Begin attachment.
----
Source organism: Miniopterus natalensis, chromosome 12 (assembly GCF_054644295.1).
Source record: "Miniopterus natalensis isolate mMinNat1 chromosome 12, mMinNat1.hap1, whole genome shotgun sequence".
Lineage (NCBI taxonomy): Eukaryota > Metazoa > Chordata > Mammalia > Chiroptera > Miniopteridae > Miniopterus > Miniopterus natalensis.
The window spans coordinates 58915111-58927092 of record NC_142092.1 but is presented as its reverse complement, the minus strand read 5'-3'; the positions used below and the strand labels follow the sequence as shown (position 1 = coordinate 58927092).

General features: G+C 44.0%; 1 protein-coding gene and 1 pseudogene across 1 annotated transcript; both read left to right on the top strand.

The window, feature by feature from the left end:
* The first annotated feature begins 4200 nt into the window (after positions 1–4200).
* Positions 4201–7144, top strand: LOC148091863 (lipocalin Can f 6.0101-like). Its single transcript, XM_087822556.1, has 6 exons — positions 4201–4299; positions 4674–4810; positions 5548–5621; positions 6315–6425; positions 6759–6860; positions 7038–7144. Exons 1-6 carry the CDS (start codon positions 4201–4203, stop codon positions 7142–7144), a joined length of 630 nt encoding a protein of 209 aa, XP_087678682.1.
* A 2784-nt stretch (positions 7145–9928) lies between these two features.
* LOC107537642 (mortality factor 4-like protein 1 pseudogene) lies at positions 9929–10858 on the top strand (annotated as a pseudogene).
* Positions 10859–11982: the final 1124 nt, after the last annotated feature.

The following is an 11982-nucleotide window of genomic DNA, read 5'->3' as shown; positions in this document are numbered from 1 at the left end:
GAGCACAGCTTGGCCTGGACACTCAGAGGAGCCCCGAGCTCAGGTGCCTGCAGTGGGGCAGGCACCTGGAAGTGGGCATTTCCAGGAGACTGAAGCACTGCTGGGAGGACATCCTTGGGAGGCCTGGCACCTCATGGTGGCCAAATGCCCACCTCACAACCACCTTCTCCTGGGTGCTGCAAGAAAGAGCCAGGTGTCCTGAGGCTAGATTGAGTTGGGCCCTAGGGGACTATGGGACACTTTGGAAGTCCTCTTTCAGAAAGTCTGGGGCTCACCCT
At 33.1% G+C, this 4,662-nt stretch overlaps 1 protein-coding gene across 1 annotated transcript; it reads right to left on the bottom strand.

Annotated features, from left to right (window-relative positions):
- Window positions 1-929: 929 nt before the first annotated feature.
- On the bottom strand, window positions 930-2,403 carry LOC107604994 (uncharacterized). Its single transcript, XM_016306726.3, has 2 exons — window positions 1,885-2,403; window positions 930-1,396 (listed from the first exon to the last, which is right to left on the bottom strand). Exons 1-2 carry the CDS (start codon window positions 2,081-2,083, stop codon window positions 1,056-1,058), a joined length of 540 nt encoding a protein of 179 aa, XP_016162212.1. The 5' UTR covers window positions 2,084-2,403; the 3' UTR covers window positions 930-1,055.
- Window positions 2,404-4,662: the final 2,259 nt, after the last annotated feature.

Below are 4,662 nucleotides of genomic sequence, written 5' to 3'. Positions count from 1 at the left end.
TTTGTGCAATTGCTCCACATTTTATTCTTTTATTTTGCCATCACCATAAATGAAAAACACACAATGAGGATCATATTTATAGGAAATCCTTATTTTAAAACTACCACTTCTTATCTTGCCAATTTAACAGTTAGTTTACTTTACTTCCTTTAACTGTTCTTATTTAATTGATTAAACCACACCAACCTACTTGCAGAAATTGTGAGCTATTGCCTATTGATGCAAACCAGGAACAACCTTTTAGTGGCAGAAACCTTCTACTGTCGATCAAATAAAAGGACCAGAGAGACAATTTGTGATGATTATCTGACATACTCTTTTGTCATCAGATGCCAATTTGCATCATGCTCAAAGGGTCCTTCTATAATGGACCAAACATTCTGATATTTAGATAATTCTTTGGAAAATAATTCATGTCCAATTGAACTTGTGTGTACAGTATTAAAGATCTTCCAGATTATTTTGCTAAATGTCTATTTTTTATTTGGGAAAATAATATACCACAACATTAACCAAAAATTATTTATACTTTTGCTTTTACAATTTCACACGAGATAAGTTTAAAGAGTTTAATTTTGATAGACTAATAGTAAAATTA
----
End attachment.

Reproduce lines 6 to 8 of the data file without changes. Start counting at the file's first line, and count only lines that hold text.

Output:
The window, feature by feature from the left end:
* The first annotated feature begins 4200 nt into the window (after positions 1–4200).
* Positions 4201–7144, top strand: LOC148091863 (lipocalin Can f 6.0101-like). Its single transcript, XM_087822556.1, has 6 exons — positions 4201–4299; positions 4674–4810; positions 5548–5621; positions 6315–6425; positions 6759–6860; positions 7038–7144. Exons 1-6 carry the CDS (start codon positions 4201–4203, stop codon positions 7142–7144), a joined length of 630 nt encoding a protein of 209 aa, XP_087678682.1.